Over-the-counter drugs are available in pharmacies and drug stores all over the country and on every street corner. They are usually used to address common issues like coughs, colds, congestion, and minor injuries. For the most part, these drugs are safer than something you might need a prescription to take. OTCs are determined to have a low risk for dangerous side effects and abuse by regulatory bodies like the U.S. Food and Drug Administration. Different states may handle specific drugs differently. For instance, you might find some in the aisle while others are secured behind the counter.
Overall, the fact that an OTC is available without a prescription doesn’t mean it comes without risks. If you use OTCs in doses higher than directed on the box, it can come with some serious and uncomfortable side effects. Some OTCs are abused in very high doses to achieve a euphoric high. But can OTCs cause chemical dependence or withdrawal symptoms?
Pseudoephedrine. Sold under the brand name Sudafed, pseudoephedrine is a nasal decongestant that’s used to treat colds and allergies. However, it’s also a potential ingredient in making meth. Abusing pseudoephedrine on its own won’t likely cause any desirable effects. However, meth cookers can use it in large quantities to make the powerful stimulant. For that reason, the drug is sold from behind the counter to people with I.D., and there’s a limit to how much you can buy.
Dimenhydrinate. This drug can be found in the OTC brand Dramamine, which is used to prevent motion sickness, and it’s commonly taken before boat and plane trips. In high doses, it can cause hallucinogenic effects, delirium, amnesia, and confusion.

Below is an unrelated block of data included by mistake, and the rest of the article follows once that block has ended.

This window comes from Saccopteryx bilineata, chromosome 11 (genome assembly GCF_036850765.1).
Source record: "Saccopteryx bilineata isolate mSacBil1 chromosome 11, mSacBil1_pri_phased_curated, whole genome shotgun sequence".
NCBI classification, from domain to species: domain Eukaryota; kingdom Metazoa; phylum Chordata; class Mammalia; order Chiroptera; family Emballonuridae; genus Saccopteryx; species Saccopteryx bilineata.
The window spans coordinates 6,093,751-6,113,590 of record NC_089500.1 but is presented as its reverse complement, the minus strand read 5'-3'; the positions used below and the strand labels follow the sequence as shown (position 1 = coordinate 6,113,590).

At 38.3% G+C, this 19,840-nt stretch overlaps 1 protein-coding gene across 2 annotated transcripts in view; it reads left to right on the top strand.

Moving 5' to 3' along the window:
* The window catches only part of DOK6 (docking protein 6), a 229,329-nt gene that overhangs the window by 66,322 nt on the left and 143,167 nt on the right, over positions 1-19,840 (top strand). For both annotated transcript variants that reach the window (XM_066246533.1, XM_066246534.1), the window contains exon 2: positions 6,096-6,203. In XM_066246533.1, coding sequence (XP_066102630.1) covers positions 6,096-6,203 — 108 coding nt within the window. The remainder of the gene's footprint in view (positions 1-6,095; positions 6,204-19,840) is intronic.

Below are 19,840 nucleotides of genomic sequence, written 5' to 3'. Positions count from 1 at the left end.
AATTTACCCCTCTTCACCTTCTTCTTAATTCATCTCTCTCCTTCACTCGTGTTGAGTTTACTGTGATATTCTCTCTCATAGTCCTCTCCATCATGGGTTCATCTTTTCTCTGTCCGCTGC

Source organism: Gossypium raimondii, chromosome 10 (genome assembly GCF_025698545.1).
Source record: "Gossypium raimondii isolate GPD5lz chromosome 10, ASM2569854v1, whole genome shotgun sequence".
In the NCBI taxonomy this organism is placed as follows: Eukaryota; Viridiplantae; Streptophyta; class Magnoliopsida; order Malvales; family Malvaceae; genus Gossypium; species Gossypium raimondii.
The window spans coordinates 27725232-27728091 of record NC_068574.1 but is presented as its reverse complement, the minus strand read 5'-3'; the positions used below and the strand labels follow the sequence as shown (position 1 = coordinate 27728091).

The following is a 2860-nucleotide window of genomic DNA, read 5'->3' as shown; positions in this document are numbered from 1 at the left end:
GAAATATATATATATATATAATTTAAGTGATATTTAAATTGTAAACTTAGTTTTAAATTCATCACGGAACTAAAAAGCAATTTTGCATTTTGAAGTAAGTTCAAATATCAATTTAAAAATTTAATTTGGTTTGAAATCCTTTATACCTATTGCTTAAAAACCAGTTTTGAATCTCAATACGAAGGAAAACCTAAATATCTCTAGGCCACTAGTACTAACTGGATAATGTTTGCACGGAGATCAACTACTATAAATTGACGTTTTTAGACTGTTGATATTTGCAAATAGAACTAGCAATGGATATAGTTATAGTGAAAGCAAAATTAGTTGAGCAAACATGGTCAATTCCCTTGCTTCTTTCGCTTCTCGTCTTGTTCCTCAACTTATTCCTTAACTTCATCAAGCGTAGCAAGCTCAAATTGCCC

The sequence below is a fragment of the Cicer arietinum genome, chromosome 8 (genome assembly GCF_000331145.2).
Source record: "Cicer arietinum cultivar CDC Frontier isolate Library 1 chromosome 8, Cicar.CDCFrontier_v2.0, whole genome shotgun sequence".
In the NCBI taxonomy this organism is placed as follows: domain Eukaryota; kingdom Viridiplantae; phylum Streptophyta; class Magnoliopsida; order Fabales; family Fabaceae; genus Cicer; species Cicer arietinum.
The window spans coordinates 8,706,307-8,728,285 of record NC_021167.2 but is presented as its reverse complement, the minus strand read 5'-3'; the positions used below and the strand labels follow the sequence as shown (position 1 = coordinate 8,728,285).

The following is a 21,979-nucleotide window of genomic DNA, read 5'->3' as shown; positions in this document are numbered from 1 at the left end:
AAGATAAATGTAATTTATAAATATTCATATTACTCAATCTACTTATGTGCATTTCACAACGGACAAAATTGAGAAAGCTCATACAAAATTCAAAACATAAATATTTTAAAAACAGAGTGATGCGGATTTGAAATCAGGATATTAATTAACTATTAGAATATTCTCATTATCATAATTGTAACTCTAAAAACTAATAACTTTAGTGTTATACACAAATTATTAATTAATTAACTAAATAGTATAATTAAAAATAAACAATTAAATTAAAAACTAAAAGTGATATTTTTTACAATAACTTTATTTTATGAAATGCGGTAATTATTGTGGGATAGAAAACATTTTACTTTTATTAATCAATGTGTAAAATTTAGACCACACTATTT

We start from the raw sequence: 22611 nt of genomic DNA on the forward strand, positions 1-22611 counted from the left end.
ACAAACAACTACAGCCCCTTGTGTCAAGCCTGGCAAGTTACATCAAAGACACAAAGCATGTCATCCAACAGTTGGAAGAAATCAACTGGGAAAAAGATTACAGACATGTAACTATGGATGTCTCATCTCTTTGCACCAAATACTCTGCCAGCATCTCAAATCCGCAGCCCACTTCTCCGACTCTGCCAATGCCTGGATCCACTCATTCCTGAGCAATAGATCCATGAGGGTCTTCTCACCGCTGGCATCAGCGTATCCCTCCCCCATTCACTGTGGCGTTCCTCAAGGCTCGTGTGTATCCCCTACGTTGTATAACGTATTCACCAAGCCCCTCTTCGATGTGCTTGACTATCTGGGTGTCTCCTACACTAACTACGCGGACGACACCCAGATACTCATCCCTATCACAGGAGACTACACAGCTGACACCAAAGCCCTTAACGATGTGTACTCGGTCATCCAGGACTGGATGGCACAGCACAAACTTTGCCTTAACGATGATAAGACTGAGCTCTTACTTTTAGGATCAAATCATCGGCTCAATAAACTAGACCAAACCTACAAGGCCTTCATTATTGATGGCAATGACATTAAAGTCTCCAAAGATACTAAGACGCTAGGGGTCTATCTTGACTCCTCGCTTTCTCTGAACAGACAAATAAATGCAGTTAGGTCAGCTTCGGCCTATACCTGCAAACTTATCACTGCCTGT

Imodium – Imodium is a brand name for an anti-diarrhea medication that contains loperamide. Loperamide is a very weak opioid that does not easily pass the blood-brain barrier and can’t normally cause psychoactive effects like other opioids. However, it can cause some opioid-like effects in high doses. It can also cause constipation when abused.
Any medication that affects your body chemistry can potentially cause adverse effects. If your body gets used to an OTC, it could cause uncomfortable symptoms when you try to stop. There are dozens of OTC drugs, and many of them can potentially cause uncomfortable withdrawal after a period of regular use. Some may cause some unique withdrawal symptoms, especially related to rebounding.
Rebounding is when you experience a return of symptoms that a drug was treating when you stop taking the drug. For instance, quitting a sleep-aid often causes insomnia. However, there are a few common symptoms that you may go through when your body is readjusting to any long term OTC use, including:
For the most part, these symptoms should be mild, and they’ll likely go away after a week or so. However, if symptoms are severe or persistent, it’s important to speak to a medical professional as quickly as possible.
National Institute on Drug Abuse. (n.d.). Over-the-Counter Medicines. Retrieved from https://www.drugabuse.gov/drugs-abuse/over-counter-medicines
National Institute of Mental Health. (2018, July). Anxiety Disorders. Retrieved from https://www.nimh.nih.gov/health/topics/anxiety-disorders/index.shtml
RxList. (2017, April 11). Pseudoephedrine (Sudafed): Side Effects, Dosages, Treatment, Interactions, Warnings. Retrieved from https://www.rxlist.com/consumer_pseudoephedrine_sudafed/drugs-condition.htm
U.S. National Library of Medicine. (2018, November 28). Imodium (Loperamide Hcl): Uses, Dosage, Side Effects, Interactions, Warning. Retrieved from https://www.rxlist.com/imodium-drug.htm
U.S. National Library of Medicine. (2020, January 27). Dimenhydrinate: MedlinePlus Drug Information. Retrieved from https://medlineplus.gov/druginfo/meds/a607046.html